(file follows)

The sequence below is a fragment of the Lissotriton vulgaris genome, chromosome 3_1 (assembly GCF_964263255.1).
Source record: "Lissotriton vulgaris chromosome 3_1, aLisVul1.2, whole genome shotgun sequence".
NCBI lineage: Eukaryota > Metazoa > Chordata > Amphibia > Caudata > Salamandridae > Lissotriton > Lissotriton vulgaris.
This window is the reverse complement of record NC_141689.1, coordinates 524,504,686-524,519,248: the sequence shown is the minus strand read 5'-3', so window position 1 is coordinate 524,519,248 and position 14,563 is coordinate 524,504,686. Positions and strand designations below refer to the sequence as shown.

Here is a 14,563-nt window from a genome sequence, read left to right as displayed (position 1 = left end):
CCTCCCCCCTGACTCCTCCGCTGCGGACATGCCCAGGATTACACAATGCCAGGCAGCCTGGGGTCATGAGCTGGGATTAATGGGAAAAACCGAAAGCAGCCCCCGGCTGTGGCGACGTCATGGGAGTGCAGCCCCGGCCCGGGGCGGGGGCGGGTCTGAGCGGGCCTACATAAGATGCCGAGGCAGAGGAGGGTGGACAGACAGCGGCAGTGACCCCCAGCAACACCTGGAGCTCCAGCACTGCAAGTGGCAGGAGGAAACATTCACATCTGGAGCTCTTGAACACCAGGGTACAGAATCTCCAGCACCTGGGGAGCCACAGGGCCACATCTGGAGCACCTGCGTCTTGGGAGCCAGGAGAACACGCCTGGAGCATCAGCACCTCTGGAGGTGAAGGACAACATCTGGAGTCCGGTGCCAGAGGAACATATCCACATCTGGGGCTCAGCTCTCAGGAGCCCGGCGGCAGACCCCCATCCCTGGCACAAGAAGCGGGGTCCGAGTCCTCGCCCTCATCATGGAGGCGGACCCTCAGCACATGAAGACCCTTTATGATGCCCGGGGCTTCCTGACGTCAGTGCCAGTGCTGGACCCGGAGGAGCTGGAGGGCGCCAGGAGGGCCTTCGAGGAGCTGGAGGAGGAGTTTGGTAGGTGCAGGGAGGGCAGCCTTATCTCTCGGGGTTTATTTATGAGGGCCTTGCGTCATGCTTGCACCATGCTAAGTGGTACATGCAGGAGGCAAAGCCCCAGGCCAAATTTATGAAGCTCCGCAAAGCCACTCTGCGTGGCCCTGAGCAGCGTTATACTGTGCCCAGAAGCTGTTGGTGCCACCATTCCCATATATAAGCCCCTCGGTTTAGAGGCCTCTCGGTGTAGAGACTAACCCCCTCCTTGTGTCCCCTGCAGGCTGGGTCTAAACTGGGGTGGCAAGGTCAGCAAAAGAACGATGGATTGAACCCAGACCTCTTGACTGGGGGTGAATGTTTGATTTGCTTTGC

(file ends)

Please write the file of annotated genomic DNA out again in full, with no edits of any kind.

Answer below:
The sequence below is a fragment of the Lissotriton vulgaris genome, chromosome 3_1 (assembly GCF_964263255.1).
Source record: "Lissotriton vulgaris chromosome 3_1, aLisVul1.2, whole genome shotgun sequence".
NCBI lineage: Eukaryota > Metazoa > Chordata > Amphibia > Caudata > Salamandridae > Lissotriton > Lissotriton vulgaris.
This window is the reverse complement of record NC_141689.1, coordinates 524,504,686-524,519,248: the sequence shown is the minus strand read 5'-3', so window position 1 is coordinate 524,519,248 and position 14,563 is coordinate 524,504,686. Positions and strand designations below refer to the sequence as shown.

Here is a 14,563-nt window from a genome sequence, read left to right as displayed (position 1 = left end):
CCTCCCCCCTGACTCCTCCGCTGCGGACATGCCCAGGATTACACAATGCCAGGCAGCCTGGGGTCATGAGCTGGGATTAATGGGAAAAACCGAAAGCAGCCCCCGGCTGTGGCGACGTCATGGGAGTGCAGCCCCGGCCCGGGGCGGGGGCGGGTCTGAGCGGGCCTACATAAGATGCCGAGGCAGAGGAGGGTGGACAGACAGCGGCAGTGACCCCCAGCAACACCTGGAGCTCCAGCACTGCAAGTGGCAGGAGGAAACATTCACATCTGGAGCTCTTGAACACCAGGGTACAGAATCTCCAGCACCTGGGGAGCCACAGGGCCACATCTGGAGCACCTGCGTCTTGGGAGCCAGGAGAACACGCCTGGAGCATCAGCACCTCTGGAGGTGAAGGACAACATCTGGAGTCCGGTGCCAGAGGAACATATCCACATCTGGGGCTCAGCTCTCAGGAGCCCGGCGGCAGACCCCCATCCCTGGCACAAGAAGCGGGGTCCGAGTCCTCGCCCTCATCATGGAGGCGGACCCTCAGCACATGAAGACCCTTTATGATGCCCGGGGCTTCCTGACGTCAGTGCCAGTGCTGGACCCGGAGGAGCTGGAGGGCGCCAGGAGGGCCTTCGAGGAGCTGGAGGAGGAGTTTGGTAGGTGCAGGGAGGGCAGCCTTATCTCTCGGGGTTTATTTATGAGGGCCTTGCGTCATGCTTGCACCATGCTAAGTGGTACATGCAGGAGGCAAAGCCCCAGGCCAAATTTATGAAGCTCCGCAAAGCCACTCTGCGTGGCCCTGAGCAGCGTTATACTGTGCCCAGAAGCTGTTGGTGCCACCATTCCCATATATAAGCCCCTCGGTTTAGAGGCCTCTCGGTGTAGAGACTAACCCCCTCCTTGTGTCCCCTGCAGGCTGGGTCTAAACTGGGGTGGCAAGGTCAGCAAAAGAACGATGGATTGAACCCAGACCTCTTGACTGGGGGTGAATGTTTGATTTGCTTTGC